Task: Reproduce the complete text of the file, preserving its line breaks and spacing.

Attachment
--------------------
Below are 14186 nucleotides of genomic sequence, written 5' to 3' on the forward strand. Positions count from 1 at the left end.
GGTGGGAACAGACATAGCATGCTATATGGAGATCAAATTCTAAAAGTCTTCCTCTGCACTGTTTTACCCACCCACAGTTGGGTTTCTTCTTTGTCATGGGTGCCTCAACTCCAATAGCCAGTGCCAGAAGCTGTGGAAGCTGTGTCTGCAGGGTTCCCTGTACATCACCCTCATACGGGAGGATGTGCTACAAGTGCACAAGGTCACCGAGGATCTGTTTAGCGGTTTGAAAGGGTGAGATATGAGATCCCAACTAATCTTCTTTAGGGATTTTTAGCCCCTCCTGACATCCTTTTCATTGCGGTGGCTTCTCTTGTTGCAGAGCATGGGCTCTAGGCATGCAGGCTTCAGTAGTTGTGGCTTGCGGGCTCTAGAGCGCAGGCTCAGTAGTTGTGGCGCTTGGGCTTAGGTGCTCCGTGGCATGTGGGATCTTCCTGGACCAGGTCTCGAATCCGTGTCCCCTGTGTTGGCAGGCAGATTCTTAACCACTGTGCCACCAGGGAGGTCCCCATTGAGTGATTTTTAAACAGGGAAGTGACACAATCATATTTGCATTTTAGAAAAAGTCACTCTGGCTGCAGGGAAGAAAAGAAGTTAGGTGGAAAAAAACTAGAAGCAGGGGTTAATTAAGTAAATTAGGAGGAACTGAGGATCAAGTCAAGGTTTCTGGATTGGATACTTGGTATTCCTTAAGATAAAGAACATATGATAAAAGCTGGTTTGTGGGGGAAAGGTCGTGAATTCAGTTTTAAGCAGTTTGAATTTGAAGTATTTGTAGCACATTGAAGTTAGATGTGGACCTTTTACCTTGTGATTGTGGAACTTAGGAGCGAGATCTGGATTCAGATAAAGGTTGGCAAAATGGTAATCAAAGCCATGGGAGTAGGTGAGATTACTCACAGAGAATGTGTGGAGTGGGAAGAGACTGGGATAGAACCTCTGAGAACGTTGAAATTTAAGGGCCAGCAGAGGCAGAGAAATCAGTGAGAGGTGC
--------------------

Below are 14186 nucleotides of genomic sequence, written 5' to 3' on the forward strand. Positions count from 1 at the left end.
GGTGGGAACAGACATAGCATGCTATATGGAGATCAAATTCTAAAAGTCTTCCTCTGCACTGTTTTACCCACCCACAGTTGGGTTTCTTCTTTGTCATGGGTGCCTCAACTCCAATAGCCAGTGCCAGAAGCTGTGGAAGCTGTGTCTGCAGGGTTCCCTGTACATCACCCTCATACGGGAGGATGTGCTACAAGTGCACAAGGTCACCGAGGATCTGTTTAGCGGTTTGAAAGGGTGAGATATGAGATCCCAACTAATCTTCTTTAGGGATTTTTAGCCCCTCCTGACATCCTTTTCATTGCGGTGGCTTCTCTTGTTGCAGAGCATGGGCTCTAGGCATGCAGGCTTCAGTAGTTGTGGCTTGCGGGCTCTAGAGCGCAGGCTCAGTAGTTGTGGCGCTTGGGCTTAGGTGCTCCGTGGCATGTGGGATCTTCCTGGACCAGGTCTCGAATCCGTGTCCCCTGTGTTGGCAGGCAGATTCTTAACCACTGTGCCACCAGGGAGGTCCCCATTGAGTGATTTTTAAACAGGGAAGTGACACAATCATATTTGCATTTTAGAAAAAGTCACTCTGGCTGCAGGGAAGAAAAGAAGTTAGGTGGAAAAAAACTAGAAGCAGGGGTTAATTAAGTAAATTAGGAGGAACTGAGGATCAAGTCAAGGTTTCTGGATTGGATACTTGGTATTCCTTAAGATAAAGAACATATGATAAAAGCTGGTTTGTGGGGGAAAGGTCGTGAATTCAGTTTTAAGCAGTTTGAATTTGAAGTATTTGTAGCACATTGAAGTTAGATGTGGACCTTTTACCTTGTGATTGTGGAACTTAGGAGCGAGATCTGGATTCAGATAAAGGTTGGCAAAATGGTAATCAAAGCCATGGGAGTAGGTGAGATTACTCACAGAGAATGTGTGGAGTGGGAAGAGACTGGGATAGAACCTCTGAGAACGTTGAAATTTAAGGGCCAGCAGAGGCAGAGAAATCAGTGAGAGGTGC